Vitamin E acetate is one of the adulterants identified as a possible culprit in the wave of pulmonary illness associated with vaping, now responsible for more than 60 deaths nationwide. This is simply the oil form of the vitamin, and perfectly legal — indeed, salubrious — when ingested or used topically, but dangerous, according to the Centers for Disease Control, when heated and inhaled.
Whiting sees diversion to irresponsible actors as an inevitable outcome of a flawed regulatory regime. “There’s someone who’s gonna buy whatever you grow or whatever you come out of a lab with, and its untraceable money so it isn’t taxed. There’s a whole shadow processing ecosystem.”
An obvious solution
When Project CBD asked various players in the CBD industry what’s being done with all the leftover THC, we got lots of evasive responses and heard a few intriguing rumors.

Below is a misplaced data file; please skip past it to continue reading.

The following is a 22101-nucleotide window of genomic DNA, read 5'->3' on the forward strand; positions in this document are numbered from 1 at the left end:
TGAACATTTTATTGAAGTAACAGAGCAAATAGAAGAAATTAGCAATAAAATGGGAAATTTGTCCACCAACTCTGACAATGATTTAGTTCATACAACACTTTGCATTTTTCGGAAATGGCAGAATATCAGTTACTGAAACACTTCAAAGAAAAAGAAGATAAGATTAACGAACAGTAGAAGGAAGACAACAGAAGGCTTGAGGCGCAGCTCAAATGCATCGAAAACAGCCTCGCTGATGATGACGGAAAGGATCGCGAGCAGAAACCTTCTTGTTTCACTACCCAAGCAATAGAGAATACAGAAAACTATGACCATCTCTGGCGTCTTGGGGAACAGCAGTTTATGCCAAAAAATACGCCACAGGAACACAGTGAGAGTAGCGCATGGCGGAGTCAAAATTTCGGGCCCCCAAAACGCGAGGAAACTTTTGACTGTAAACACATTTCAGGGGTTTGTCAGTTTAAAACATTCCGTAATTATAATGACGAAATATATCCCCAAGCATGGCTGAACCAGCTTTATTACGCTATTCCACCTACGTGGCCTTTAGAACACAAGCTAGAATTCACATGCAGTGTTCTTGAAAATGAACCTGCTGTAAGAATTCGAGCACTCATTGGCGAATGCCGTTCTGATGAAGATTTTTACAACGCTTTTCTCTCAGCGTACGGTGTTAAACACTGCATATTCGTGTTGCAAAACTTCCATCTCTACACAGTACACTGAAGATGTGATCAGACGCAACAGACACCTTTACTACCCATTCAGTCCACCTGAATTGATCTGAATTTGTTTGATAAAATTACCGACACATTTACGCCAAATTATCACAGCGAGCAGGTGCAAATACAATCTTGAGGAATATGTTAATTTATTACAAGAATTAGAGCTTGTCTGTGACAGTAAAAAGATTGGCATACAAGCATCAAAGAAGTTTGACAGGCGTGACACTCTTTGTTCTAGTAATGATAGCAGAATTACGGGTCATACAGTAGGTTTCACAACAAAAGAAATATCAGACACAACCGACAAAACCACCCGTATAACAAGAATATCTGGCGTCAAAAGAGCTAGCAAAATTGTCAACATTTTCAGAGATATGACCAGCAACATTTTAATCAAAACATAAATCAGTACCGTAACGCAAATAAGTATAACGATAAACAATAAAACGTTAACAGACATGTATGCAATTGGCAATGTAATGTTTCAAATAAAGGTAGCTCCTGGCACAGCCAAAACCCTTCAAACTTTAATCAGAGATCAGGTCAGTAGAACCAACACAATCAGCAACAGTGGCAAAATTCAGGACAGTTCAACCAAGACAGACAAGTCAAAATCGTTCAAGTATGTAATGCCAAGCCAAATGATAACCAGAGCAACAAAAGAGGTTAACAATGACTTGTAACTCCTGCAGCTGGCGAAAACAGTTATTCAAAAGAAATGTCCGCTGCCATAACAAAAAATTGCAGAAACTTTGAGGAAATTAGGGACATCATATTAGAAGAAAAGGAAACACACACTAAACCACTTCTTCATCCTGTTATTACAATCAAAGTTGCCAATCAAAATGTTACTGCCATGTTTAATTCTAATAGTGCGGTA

A Tennessee operator intimated that some of the “hot” THC is being converted to cannabinol (CBN), a less psychoactive cannabinoid that supposedly has sedative effects. Although old cannabis loses some of its potency when THC degrades into CBN, some manufacturers are keen to add CBN to products that are touted as sleep aides.
It’s important to keep in mind that it’s the continued illegality of “recreational” cannabis in all but 11 states and Washington, DC, that incentivizes these kinds of shenanigans. Until there is legalization at the federal level and a regulated interstate market, the temptation to divert THC will likely persist.
Bill Weinberg is an award-winning journalist who focuses on human rights, ecology and drug policy. A former news editor at High Times magazine, he produces the websites CounterVortex.org and Global Ganja Report.
Copyright, Project CBD. May not be reprinted without permission.